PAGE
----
Professor Findley continues his Fourth Amendment argument with an analogy to medical education. “Imagine,” he says, “the medical school that sought to teach anatomy by having students read about it and discuss it without allowing them to experience the human body through hands-on exploration.” 54 Medical education analogies also have been a staple in the argument for clinical legal education from the earliest days, but the differences between law and medicine have made most of them non-starters. Take Professor Findley’s anatomy analogy as a case in point. Fourth Amendment doctrine is principally a body of ideas—rules, policies, and principles—not a physical body, and a body of ideas is understood intellectually more than through “hands-on” contact. Practice instruction can teach students to manipulate Fourth Amendment doctrine (learned in the classroom) to advance client ends, but using doctrine in a self-interested manner is not the same as understanding doctrine in the first instance. Under some circumstances, in fact (e.g., when it causes one to believe that law is infinitely malleable because there are always “cases on both sides”), 55 it can make genuine understanding less likely.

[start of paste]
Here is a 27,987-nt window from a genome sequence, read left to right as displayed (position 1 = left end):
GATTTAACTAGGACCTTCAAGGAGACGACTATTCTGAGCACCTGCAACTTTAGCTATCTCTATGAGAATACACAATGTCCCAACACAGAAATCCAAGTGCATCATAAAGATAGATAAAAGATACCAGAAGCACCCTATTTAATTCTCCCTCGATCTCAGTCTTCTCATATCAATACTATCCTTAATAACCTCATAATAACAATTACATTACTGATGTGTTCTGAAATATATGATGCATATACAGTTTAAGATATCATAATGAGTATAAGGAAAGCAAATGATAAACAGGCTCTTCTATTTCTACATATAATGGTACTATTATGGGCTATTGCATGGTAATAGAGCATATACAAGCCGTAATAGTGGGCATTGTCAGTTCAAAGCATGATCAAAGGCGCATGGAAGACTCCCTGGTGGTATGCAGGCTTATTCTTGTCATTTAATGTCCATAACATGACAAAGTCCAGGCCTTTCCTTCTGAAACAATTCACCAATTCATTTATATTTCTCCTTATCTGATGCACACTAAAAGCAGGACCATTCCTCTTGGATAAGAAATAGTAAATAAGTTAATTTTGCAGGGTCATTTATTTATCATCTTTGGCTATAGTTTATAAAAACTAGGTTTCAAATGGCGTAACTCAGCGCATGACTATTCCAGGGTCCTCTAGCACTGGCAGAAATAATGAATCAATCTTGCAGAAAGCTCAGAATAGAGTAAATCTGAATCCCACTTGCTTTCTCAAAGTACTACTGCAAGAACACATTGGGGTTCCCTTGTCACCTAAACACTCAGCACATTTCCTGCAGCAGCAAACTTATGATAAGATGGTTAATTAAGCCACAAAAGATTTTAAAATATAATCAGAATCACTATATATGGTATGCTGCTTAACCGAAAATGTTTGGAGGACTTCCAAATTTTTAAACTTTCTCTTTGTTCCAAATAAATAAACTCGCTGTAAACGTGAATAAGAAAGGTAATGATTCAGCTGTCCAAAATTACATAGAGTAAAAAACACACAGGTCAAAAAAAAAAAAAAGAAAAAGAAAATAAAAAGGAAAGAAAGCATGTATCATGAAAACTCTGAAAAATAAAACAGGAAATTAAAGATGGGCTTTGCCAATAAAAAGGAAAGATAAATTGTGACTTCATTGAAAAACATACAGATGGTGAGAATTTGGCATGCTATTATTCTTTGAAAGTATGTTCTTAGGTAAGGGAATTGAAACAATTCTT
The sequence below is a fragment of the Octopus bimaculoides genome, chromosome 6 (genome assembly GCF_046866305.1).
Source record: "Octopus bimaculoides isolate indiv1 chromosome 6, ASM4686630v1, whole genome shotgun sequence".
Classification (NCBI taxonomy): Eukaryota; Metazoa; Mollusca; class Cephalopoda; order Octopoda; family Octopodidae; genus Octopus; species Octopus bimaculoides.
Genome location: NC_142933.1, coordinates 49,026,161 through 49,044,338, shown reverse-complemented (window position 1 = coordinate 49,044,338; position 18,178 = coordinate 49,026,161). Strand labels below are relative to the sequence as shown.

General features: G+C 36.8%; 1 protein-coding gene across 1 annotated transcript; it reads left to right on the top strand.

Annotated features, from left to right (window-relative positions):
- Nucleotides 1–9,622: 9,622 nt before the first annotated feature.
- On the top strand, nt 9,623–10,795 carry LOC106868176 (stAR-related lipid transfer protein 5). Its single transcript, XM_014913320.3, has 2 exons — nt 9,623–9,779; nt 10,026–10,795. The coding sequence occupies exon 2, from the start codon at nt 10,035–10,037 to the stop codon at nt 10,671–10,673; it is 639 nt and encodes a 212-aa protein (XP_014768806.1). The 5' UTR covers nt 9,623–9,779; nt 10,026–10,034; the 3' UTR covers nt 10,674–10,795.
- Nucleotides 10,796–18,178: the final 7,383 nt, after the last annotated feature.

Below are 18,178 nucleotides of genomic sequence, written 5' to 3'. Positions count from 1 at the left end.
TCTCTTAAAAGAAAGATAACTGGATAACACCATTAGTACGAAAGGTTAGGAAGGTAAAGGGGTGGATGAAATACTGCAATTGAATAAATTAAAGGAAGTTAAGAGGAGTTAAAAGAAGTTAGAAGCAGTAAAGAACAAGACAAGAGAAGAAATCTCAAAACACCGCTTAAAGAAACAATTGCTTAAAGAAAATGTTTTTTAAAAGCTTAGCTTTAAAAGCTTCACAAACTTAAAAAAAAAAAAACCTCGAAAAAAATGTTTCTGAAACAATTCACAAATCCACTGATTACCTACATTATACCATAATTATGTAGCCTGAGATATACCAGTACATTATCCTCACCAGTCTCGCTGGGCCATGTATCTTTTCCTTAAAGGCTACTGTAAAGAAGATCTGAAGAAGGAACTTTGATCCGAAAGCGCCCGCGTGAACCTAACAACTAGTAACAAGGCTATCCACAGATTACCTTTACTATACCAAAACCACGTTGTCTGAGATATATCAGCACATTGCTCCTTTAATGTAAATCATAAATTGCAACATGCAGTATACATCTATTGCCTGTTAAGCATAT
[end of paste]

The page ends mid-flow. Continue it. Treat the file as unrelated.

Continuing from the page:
In the end, the case for clinical education needs substantive arguments, not pedagogical ones, to silence the naysayers. What new skills, bodies of knowledge, values, perspectives on the world, theories of justice, and the like (subject matters, in effect) do students learn in clinical courses that they do not (or cannot) learn in conventional law school courses, and why is it important that law students learn these things? 56 Until these questions are answered, the debate over clinical education is not likely to end. People may get tired of it for periods of time, and it may go into temporary remission, but as the recent paroxysm over “practice ready graduates” demonstrates, inevitably it will flare up and rekindle old conflicts. 57 Suggestions of how to answer these questions are out there, 58 and the questions themselves seem manageable, but, for one reason or another, many (but not all) 59 of those who write about clinical education seem to prefer discussions of “Best Practices” 60 to discussions of legal and political theory, and this reinforces the view that clinical practice instruction is about little more than technique.